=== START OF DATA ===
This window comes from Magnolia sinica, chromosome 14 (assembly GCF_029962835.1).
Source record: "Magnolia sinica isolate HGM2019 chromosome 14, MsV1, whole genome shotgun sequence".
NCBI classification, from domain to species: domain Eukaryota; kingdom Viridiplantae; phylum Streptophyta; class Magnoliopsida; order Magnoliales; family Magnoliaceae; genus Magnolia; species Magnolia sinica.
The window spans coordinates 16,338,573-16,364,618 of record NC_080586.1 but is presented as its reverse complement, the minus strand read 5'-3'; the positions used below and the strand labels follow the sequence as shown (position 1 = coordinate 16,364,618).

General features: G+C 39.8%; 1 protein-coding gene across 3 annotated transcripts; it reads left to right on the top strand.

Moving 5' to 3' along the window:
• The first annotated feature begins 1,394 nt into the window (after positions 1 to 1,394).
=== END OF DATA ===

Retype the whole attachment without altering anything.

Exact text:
This window comes from Magnolia sinica, chromosome 14 (assembly GCF_029962835.1).
Source record: "Magnolia sinica isolate HGM2019 chromosome 14, MsV1, whole genome shotgun sequence".
NCBI classification, from domain to species: domain Eukaryota; kingdom Viridiplantae; phylum Streptophyta; class Magnoliopsida; order Magnoliales; family Magnoliaceae; genus Magnolia; species Magnolia sinica.
The window spans coordinates 16,338,573-16,364,618 of record NC_080586.1 but is presented as its reverse complement, the minus strand read 5'-3'; the positions used below and the strand labels follow the sequence as shown (position 1 = coordinate 16,364,618).

General features: G+C 39.8%; 1 protein-coding gene across 3 annotated transcripts; it reads left to right on the top strand.

Moving 5' to 3' along the window:
• The first annotated feature begins 1,394 nt into the window (after positions 1 to 1,394).